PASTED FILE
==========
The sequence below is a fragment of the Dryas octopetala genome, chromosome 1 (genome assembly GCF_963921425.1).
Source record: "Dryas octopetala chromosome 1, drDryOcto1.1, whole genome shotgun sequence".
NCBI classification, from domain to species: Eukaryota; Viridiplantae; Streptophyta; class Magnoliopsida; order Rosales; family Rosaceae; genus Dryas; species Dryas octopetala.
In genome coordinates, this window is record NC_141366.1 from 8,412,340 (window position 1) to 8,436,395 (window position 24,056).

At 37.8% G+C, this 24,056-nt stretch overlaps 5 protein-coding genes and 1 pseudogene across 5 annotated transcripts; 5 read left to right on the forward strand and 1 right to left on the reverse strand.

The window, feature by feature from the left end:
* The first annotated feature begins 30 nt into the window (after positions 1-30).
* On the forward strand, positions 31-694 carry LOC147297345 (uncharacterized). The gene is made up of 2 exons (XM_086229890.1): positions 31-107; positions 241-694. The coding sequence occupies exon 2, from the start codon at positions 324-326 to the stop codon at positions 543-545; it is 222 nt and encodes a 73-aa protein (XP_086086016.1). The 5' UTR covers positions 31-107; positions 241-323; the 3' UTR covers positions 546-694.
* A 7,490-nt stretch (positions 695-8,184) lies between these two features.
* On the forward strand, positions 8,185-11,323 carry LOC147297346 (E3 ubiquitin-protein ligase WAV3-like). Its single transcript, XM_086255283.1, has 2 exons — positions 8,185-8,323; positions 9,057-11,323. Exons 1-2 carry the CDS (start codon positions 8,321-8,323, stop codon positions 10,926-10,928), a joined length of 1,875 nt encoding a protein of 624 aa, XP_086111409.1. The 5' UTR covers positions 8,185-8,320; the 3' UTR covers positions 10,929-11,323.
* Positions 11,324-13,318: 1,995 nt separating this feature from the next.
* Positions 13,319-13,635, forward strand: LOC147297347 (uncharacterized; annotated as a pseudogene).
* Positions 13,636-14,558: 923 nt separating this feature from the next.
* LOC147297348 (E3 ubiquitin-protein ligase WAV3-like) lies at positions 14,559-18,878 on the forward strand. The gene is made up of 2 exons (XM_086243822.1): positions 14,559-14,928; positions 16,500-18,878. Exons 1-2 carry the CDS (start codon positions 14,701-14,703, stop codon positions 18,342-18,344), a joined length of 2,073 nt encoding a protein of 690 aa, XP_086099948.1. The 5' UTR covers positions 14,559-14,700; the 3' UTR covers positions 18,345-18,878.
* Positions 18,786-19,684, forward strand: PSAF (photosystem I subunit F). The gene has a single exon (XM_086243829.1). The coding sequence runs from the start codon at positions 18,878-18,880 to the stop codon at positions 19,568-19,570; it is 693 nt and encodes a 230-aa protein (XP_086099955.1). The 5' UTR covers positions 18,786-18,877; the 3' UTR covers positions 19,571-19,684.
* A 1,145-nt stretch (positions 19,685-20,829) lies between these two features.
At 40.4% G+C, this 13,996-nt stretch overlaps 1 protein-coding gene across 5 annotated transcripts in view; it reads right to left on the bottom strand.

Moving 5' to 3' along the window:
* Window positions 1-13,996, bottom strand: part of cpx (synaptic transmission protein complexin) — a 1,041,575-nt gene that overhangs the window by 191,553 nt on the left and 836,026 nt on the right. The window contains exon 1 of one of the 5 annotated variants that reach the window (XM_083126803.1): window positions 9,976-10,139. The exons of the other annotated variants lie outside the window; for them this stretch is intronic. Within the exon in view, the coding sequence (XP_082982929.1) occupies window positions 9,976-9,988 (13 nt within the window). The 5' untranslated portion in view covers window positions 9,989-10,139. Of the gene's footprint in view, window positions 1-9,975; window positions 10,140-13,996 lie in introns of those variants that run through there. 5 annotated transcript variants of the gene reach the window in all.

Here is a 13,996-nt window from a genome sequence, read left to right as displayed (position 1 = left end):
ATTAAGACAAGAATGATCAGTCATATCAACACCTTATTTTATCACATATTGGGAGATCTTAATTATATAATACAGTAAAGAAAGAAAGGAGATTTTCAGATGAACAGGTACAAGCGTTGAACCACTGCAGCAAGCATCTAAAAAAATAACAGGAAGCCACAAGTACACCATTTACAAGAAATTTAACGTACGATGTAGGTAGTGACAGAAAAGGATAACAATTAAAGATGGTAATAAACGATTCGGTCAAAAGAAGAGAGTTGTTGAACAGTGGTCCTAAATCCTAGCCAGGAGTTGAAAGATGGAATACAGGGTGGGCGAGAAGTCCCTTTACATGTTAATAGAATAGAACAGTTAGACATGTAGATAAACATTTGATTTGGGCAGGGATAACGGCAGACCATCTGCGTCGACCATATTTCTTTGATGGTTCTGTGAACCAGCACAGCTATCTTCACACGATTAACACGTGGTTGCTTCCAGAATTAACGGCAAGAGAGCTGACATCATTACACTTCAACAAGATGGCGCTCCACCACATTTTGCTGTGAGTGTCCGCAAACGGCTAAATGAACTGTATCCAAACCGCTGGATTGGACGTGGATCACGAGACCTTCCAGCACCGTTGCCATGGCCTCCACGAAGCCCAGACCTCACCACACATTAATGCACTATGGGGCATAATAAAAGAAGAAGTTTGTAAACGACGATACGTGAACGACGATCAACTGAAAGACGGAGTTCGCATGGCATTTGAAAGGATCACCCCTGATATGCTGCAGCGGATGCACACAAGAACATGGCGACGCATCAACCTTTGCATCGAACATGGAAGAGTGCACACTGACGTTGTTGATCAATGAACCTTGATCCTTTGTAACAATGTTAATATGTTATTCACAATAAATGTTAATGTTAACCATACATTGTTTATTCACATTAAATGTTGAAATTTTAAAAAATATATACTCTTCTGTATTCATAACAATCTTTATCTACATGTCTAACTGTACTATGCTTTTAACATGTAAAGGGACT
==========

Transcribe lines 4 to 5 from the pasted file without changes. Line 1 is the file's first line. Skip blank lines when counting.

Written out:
In genome coordinates, this window is record NC_141366.1 from 8,412,340 (window position 1) to 8,436,395 (window position 24,056).

At 37.8% G+C, this 24,056-nt stretch overlaps 5 protein-coding genes and 1 pseudogene across 5 annotated transcripts; 5 read left to right on the forward strand and 1 right to left on the reverse strand.